A former ironworker and his neighbors are the eyes and ears for Tampa police. Today they march.
By JANEL STEPHENS
© St. Petersburg Times, published September 21, 2002
TAMPA -- They watch as he patrols the street. They glare from their porches, cars and bicycles.
One man yells from his car. Another wags his eyebrows as he passes by on his bike.
David West knows their faces. They are drug dealers and buyers, some as young as 11.
"They don't care much for me," said West, vice president of the North Tampa Community Crime Watch and Civic Association.
He keeps tabs on them.
"They seem to gravitate from one corner to another," said the 48-year-old former ironworker who lives on 109th Avenue.
Armed with notepads and pepper spray, West and some of his neighbors cruise the streets writing code violations and watching for drug deals and other suspicious activities they then report to police.
To rally support, West and the 28 members of the civic association will hold an antidrug march today at the Holy Temple Church at 1215 E 109th Ave. At 6:30 p.m., marchers will travel down E 109th Avenue, hitting troubled areas on Chilkoot, Seneca and Bougainvillea avenues.
The roughest areas are along E Linebaugh Avenue and Wilma Street, West said. He's shooed drug dealers from around his house and hopes to get them completely out of the neighborhood. The community is a mix of duplexes and single-family homes. On some streets, garbage cans have become a fixture in front of the homes, and duplexes are boarded up.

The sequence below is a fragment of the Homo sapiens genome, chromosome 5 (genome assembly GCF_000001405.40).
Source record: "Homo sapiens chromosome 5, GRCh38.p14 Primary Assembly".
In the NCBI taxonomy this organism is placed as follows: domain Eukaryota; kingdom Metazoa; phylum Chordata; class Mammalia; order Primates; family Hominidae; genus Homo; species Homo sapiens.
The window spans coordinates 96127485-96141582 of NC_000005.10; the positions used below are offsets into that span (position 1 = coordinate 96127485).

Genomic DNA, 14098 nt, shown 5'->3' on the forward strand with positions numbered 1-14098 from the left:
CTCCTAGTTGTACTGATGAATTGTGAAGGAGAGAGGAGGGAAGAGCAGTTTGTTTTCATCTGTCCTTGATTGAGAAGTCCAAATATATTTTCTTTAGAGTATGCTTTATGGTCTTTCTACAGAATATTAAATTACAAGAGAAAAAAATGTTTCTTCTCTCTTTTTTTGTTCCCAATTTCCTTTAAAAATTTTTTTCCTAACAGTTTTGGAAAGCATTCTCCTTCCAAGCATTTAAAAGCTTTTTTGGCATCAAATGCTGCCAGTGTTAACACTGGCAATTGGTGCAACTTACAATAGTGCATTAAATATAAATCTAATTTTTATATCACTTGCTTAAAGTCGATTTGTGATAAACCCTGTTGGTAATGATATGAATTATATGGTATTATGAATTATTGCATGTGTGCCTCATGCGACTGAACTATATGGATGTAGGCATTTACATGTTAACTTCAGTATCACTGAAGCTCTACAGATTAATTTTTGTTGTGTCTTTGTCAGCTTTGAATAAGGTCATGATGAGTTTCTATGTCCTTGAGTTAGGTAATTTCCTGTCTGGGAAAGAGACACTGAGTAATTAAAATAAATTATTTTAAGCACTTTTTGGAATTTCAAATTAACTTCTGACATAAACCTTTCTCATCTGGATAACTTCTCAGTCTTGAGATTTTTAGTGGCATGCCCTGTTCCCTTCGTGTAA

West looked past a broken table in one yard, pointing to a broken-down taxicab in another.
"I plan on turning that in to code enforcement today," he said.
That's what he and a group of neighbors do.
"They're the eyes and ears for the Police Department," said Capt. Marion Lewis of the Tampa Police Department's Quick Uniform Attack on Drugs bureau, or QUAD squad. Lewis meets with the group once a month to listen to the residents' complaints and concerns.
"It's refreshing to have people who are concerned about their neighborhood," Lewis said. Lewis, who has patrolled the north Tampa area for 22 years, said he's seen the neighborhood change drastically with the influx of drugs in the mid 1980s. Helen Zimmerman, 62, said she struggles to get some of her Aster Avenue neighbors to keep their yards clean.
She hopes the march will get more neighbors involved in the welfare of the community.
"I think we can make a difference," Zimmerman said. "We just need enough people to want to make a difference. We can clean this place up."